We must act now to build resilience in a changing environment
As the world faces unprecedented crises – including the war in Ukraine – already fragile food systems are under immense pressure. This stress exposes the world’s most vulnerable populations to increased levels of hunger, poverty and food insecurity.
The quality of our lives and our ability to access the food we need is intimately connected with the health of our planet. Ecosystems provide multiple vital services – the biodiversity we need to produce food and medicine, as well as services that clean air, filter water, decompose waste, protect farmers from erosion and shield communities from natural hazards.
At the same time, the vulnerability of people to external shocks and stresses depends on many factors including access to land, fertile soil and clean water, as well as means of production such as livestock, tools and transport.
The world's smallholder farmers produce over a third of the world's food, yet their livelihoods and global food security are threatened by the climate crisis and environmental degradation. The Global Land Outlook Report issued by the UN Convention to Combat Desertification shows that our current approach to land management is putting half the world’s economic output – US$44 trillion - at risk.
Global food systems are one of the biggest contributors to the climate crisis whilst also being hugely impacted themselves. At this point in time, the efforts to curb greenhouse gas emissions and adapt to the impacts of climate change are not decisive enough, nor fast enough, and certainly not effective enough in reducing the fast-paced levels of environmental degradation that leave the most vulnerable communities exposed to shocks and stresses.
One of the best ways to address these multi-faceted problems is through integrated programmes that are mindful of the multiple risks people and ecosystems face. In a number of countries, the World Food Programme (WFP) combines activities that regenerate the natural environment, such as soil and water conservation, land restoration, agroforestry and developing community infrastructure, with access to climate information, early warning systems and mechanisms which diversify income streams and provide financial safety nets.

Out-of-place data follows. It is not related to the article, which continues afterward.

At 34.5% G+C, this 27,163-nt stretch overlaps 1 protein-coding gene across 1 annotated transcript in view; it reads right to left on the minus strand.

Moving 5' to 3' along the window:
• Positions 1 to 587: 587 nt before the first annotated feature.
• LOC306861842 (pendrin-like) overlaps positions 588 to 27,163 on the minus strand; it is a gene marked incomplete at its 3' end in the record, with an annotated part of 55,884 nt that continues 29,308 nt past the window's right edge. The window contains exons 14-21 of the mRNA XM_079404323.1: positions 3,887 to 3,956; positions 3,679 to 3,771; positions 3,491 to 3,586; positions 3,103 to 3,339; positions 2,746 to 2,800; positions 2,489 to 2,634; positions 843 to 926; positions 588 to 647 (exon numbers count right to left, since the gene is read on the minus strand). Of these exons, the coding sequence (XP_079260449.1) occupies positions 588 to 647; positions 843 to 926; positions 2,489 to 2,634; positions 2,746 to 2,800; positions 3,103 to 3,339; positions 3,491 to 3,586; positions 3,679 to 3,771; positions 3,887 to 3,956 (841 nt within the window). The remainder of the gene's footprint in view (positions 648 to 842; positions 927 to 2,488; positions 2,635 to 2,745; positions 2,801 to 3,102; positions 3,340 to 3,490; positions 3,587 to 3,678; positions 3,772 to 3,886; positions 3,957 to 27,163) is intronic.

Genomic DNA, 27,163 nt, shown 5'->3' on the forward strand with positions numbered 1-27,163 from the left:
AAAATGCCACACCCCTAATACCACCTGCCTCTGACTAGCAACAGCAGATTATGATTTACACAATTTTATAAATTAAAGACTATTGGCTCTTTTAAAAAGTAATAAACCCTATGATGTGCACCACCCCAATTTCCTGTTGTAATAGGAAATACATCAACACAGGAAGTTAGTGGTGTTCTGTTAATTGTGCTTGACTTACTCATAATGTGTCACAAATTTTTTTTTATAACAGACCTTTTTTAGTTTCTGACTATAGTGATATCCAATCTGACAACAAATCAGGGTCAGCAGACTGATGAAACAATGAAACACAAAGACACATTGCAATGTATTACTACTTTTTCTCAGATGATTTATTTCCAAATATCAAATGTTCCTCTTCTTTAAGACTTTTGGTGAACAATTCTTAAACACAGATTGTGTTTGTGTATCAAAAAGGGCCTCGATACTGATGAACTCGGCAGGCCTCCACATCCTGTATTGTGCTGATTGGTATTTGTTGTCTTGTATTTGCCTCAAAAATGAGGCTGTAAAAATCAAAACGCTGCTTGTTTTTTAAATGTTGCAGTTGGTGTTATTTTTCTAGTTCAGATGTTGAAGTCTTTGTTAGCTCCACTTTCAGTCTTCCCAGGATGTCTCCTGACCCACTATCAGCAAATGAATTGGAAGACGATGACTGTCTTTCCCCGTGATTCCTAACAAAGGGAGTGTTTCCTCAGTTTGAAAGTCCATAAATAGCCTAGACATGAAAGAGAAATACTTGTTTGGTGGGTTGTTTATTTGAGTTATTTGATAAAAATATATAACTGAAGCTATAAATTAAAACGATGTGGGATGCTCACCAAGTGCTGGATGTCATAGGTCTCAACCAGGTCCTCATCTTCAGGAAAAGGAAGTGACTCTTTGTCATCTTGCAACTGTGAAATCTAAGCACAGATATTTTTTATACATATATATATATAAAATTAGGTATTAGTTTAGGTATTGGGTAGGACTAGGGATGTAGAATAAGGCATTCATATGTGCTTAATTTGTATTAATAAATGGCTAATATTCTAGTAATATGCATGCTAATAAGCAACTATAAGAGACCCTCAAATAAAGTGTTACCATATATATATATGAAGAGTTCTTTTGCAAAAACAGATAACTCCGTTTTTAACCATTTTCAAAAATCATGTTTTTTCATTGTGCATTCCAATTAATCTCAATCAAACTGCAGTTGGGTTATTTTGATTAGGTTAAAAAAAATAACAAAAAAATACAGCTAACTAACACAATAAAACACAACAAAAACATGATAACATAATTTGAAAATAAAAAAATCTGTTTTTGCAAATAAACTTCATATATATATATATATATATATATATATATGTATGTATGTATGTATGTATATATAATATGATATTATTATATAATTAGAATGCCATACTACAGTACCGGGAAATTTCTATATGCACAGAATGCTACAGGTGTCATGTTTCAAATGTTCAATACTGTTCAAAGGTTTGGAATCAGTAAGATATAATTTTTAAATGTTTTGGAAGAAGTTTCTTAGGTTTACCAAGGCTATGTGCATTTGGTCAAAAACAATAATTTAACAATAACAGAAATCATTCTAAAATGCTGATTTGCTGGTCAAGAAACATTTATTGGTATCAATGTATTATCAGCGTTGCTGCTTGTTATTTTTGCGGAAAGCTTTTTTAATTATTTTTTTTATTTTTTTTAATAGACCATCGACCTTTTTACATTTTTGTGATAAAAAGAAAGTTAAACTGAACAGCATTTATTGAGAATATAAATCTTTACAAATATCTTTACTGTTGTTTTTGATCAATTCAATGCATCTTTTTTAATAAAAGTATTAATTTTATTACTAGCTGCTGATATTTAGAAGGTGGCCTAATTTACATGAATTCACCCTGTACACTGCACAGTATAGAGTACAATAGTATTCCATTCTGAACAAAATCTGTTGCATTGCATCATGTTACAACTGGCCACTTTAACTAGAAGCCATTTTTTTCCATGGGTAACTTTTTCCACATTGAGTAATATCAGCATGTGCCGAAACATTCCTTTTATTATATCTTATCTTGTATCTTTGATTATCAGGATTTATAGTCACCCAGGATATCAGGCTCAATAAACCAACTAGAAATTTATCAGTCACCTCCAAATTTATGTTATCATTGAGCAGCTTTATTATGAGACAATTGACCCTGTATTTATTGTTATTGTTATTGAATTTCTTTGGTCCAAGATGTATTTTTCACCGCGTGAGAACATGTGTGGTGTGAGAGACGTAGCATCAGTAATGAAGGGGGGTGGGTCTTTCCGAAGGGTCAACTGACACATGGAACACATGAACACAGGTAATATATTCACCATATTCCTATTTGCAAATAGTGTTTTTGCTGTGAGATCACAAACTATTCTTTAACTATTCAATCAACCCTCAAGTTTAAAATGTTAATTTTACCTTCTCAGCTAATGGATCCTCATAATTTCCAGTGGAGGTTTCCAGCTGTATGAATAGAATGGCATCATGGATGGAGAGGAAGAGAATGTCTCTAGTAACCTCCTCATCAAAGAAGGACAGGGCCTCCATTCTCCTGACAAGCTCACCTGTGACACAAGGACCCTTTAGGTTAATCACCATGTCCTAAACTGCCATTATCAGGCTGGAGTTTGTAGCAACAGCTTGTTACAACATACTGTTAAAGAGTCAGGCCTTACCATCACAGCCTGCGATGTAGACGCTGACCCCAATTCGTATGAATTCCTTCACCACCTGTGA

In the Sahel, WFP’s integrated package of activities has reached more than 2.5 million people in the past year with programmes across Niger, Mali, Burkina Faso, Mauritania and Chad. These programmes include combining Food Assistance for Assets (FFA) - where communities build or restore community infrastructure or degraded land whilst benefiting from food assistance – with school feeding, nutrition, and seasonal support.
In the past three years alone, communities have restored 110,000 hectares of degraded land for farmers and pastoralists. Building resilience at community level reduces vulnerabilities and enhances protection to shocks that occur year after year whilst improving food security, livelihoods and ecosystems. Community led activities also have the potential to ease conflicts and underlying vulnerabilities – tackling the two biggest causes of hunger at the same time.
WFP is also working to help smallholder farmers to access markets by establishing greener value chains. In 2021, the WFP Smallholder Agricultural Market Support (SAMS) programme supported nearly one million farmers in 44 countries to connecr to markets. When farmers have a place to sell their produce and work together to achieve better prices, they can also diversify their production and invest into more nutritious and climate-smart crops. In addition, WFP is helping farmers to reduce post-harvest losses which limits the pressure on ecosystems and boosts biodiversity.
In some country programmes, such as Malawi, Senegal and Kenya, these activities are complemented by climate risk insurance services which provide farmers with a safety net as well as access to financial services.
So why are integrated programmes not the norm? These days, many projects to reduce the vulnerability of food insecure communities to climate and other shocks are struggling to get funded. When lives are at stake in a financially constrained environment, humanitarians tend to get pushed into a difficult choice between ‘Saving Lives’ and ‘Changing Lives’ – even though we need to work with the same degree of urgency and impact on both sides in parallel.
The planet has already warmed by 1.1°C above pre-industrial levels due to human-induced climate change. Millions of people are facing the real-life consequences of higher temperatures, environmental degradation and reduced biodiversity. We cannot wait for emission reductions to take place. We need urgent support for integrated resilience efforts, responding to the climate and environmental crises that are damaging our fragile food systems.
This includes protecting the most food-insecure populations with risk information and financial safety nets whilst also empowering them to reverse negative trends, practice regenerative agriculture, engage in sustainable value-chains and diversify livelihood options – including through decent green employment.
The communities who contributed the least to today’s climate, conflict, food and energy crises are facing the brunt of the impacts. At the same time, through engagement in integrated programmes that facilitate the pathway from risk to resilience, they can become the leaders for transformative and environmentally positive change.